[Ed. – Cute, but I don’t see this making headway against Trump at all. It only makes more sense if you compare it to the other Democrats’ “93 trillion here, 30 trillion there, what’s the diff?” policy patter.]
“We’re going to shock the world come next February,” Yang told me, referring to the Iowa caucuses on February 3, 2020.
Yang thinks he’s tapped into a new strain of politics. He insists he’s not a fatalist or a nihilist. He figures himself to be an optimist, just one who sees how terrible things are and how much worse they can get, and he believes that the only way to get to the light is to acknowledge the darkness. “When you accept the circumstances that we’re going to be competing against technologies that have a marginal cost of near zero,” Yang told me, “then quickly you have to say, ‘Okay, how are we going to start valuing our time?’ Like, what does a 21st-century economy look like, in a way that actually serves our interests, and not the capital-efficiency machine?”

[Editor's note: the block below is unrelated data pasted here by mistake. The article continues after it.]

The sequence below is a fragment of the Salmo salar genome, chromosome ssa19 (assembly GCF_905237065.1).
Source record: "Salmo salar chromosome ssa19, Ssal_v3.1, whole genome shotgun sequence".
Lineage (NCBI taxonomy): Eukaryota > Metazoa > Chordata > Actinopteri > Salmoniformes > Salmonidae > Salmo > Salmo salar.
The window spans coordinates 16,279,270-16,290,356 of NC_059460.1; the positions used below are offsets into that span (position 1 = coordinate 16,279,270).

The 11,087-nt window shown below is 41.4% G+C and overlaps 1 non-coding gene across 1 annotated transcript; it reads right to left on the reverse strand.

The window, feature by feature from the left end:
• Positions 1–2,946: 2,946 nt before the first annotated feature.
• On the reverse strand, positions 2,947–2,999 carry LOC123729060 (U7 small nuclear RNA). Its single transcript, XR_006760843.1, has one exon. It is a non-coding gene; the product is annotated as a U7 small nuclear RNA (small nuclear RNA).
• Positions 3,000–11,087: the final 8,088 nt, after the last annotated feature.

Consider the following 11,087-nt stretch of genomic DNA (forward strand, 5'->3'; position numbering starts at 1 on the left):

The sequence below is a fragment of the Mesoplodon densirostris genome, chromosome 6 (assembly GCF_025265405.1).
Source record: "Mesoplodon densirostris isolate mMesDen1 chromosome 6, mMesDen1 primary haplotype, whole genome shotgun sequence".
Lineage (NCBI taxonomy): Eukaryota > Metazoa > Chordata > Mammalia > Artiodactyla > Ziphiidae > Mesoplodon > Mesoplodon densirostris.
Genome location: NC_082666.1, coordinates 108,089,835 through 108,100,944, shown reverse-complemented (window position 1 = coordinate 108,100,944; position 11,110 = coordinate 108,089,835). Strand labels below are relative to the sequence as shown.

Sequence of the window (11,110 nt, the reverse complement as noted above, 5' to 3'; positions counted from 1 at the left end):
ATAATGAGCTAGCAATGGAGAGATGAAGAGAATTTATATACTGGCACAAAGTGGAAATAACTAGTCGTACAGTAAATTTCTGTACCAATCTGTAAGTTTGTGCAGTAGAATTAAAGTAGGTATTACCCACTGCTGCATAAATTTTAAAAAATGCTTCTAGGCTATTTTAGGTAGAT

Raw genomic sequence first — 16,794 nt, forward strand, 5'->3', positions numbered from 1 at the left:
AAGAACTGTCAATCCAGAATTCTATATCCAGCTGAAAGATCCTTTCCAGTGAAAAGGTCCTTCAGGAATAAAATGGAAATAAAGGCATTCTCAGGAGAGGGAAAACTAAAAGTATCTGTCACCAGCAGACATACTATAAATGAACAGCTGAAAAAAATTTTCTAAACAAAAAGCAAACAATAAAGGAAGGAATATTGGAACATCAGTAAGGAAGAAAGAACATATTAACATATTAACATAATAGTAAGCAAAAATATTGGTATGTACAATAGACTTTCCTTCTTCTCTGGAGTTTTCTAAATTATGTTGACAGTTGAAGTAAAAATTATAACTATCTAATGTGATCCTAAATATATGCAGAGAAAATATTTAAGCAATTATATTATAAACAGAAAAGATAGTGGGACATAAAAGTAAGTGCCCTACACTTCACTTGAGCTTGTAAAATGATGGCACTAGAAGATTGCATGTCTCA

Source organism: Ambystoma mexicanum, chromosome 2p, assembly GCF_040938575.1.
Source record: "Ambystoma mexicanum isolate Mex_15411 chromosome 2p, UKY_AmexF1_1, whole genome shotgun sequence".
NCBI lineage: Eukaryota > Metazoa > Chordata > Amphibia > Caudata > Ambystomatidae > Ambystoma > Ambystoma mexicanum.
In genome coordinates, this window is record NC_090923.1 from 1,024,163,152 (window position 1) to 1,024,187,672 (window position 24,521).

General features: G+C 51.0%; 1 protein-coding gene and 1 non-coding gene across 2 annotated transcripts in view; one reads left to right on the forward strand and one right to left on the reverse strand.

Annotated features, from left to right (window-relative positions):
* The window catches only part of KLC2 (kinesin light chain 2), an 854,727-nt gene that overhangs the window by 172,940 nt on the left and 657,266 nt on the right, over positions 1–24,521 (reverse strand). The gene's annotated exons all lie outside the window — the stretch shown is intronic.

This is the message coming from a 44-year-old former corporate lawyer from New York who spent years running a nonprofit investment firm.